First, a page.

The NJ State PBA’s friendship with the DePaços inspired them amid the pandemic in 2020, when they donated $25,000 to the Survivor and Welfare Fund to sponsor the purchase of a new Special Services trailer that lends support at events throughout New Jersey. They also sponsored the purchase of the drone the PBA uses to showcase images of its members doing their own philanthropy, as well as other endeavors of protecting and serving.
“There’s strong commitment that’s not just unwavering financial support, but just always making a positive statement,” PBA President Pat Colligan praises of the DePaços. “Even at the height of the response to the George Floyd incident, when it could have been very costly for him, Caesar was not shy about his position on law enforcement. I mean, you pull up to his house and there is no question that he is pro–law enforcement. There’s nothing undercover about what they do.”
Those basement walls are adorned with showcases full of badges Dr. DePaço has received. And a few Deanna has been presented.
He starts talking faster when giving a tour of his honors.
Pointing at one, he says, “This is me, Mercer County Prosecutor’s Office honorary detective.”
He scans for the first badge he received as an honorary officer. Dr. DePaço thought it was from Hillsborough PD, to which he donated the first K-9 in 2013. But Deanna reminded him that was not the case.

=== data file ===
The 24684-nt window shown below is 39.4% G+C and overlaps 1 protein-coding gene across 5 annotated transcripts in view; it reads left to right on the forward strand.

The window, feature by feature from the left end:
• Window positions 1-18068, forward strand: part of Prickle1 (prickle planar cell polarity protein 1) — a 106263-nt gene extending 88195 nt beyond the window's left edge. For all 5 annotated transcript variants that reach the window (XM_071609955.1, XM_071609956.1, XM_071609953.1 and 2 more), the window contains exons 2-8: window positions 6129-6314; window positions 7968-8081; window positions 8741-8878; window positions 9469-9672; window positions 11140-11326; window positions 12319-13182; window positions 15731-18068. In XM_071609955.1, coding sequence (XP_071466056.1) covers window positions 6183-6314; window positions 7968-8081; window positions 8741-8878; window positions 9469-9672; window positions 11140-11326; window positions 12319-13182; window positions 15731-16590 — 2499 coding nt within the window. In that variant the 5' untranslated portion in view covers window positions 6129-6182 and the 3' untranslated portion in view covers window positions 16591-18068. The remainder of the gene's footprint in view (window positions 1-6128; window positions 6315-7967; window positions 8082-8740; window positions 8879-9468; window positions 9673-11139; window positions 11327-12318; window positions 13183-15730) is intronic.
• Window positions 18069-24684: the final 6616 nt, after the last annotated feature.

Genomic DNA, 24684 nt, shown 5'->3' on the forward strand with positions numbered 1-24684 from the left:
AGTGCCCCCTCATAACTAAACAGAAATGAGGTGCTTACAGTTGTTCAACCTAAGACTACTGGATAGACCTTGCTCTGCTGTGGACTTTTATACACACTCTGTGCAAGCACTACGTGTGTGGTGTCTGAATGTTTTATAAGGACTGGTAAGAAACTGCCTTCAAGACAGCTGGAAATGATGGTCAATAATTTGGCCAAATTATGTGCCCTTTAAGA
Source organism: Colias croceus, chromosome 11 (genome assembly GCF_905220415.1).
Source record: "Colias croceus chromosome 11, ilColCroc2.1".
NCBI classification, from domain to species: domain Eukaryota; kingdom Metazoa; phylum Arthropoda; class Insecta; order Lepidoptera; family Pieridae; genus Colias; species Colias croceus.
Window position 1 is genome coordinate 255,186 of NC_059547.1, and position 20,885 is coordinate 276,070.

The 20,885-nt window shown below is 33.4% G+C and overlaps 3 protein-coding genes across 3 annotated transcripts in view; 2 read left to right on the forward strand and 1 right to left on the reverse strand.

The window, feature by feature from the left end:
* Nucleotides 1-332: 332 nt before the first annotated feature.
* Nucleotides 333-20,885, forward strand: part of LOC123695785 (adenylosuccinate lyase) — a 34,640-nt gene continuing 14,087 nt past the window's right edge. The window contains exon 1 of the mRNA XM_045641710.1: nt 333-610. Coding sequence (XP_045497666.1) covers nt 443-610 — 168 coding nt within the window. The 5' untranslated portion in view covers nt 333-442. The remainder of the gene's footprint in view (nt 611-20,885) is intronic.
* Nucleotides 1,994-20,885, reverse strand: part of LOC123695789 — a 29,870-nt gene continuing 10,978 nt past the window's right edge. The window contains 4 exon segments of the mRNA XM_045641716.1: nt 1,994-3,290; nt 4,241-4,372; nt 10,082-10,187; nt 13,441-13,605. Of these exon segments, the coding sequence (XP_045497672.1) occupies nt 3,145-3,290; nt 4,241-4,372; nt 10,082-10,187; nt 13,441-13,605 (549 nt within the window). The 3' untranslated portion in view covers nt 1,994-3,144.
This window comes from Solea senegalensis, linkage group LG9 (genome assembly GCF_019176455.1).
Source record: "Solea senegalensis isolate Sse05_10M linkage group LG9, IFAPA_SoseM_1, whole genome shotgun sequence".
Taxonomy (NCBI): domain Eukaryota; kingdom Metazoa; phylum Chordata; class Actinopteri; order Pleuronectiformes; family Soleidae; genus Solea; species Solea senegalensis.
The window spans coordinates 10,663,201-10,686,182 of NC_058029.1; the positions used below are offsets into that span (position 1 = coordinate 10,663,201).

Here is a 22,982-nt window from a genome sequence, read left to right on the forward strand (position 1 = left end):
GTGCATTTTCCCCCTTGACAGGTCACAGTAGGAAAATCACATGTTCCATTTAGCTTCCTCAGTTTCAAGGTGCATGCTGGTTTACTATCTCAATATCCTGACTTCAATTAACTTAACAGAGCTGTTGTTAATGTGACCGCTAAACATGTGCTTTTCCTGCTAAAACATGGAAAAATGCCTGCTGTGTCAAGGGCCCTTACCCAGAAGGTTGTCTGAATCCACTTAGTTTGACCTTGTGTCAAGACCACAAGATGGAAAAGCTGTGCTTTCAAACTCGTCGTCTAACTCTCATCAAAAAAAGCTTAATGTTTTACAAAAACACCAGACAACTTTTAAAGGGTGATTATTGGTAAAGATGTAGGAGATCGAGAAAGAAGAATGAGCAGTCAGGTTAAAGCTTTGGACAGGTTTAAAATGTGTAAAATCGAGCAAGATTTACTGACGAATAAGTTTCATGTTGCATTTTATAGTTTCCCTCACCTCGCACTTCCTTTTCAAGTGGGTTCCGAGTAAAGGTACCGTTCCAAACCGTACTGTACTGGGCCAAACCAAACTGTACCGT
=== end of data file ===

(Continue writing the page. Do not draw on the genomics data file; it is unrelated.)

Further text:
“The first one I got was Flagler County Sheriff’s Office,” he revealed about the agency on the northeast coast of Florida to which he donated a K-9.
He runs through some of the others: Honorary chief with Hillsborough Township. Honorary commissioner with the borough of Peapack & Gladstone. Somerset County Sheriffs. Point Pleasant Beach. Daytona Beach. At least 20, including one from Brigham City, Utah, where they presented the most recent K-9.
“I always wanted to be in law enforcement,” Caesar commented.
But he couldn’t.
Dr. DePaço was born in Portugal and came to the U.S. in 1994. His mother is a U.S. citizen and made sure Caesar got a green card when they came over. He earned a Ph.D. in psychology, and at 30 wanted to get into law enforcement. But you have to be a U.S. citizen to become a cop.
“And I’m extremely patriotic. I believe in one nationality,” Dr. DePaço reasoned. “My citizenship is Portuguese, and I don’t
believe in dual citizenship. I never became a U.S. citizen, so this is my way of fulfilling my dream – helping law enforcement.”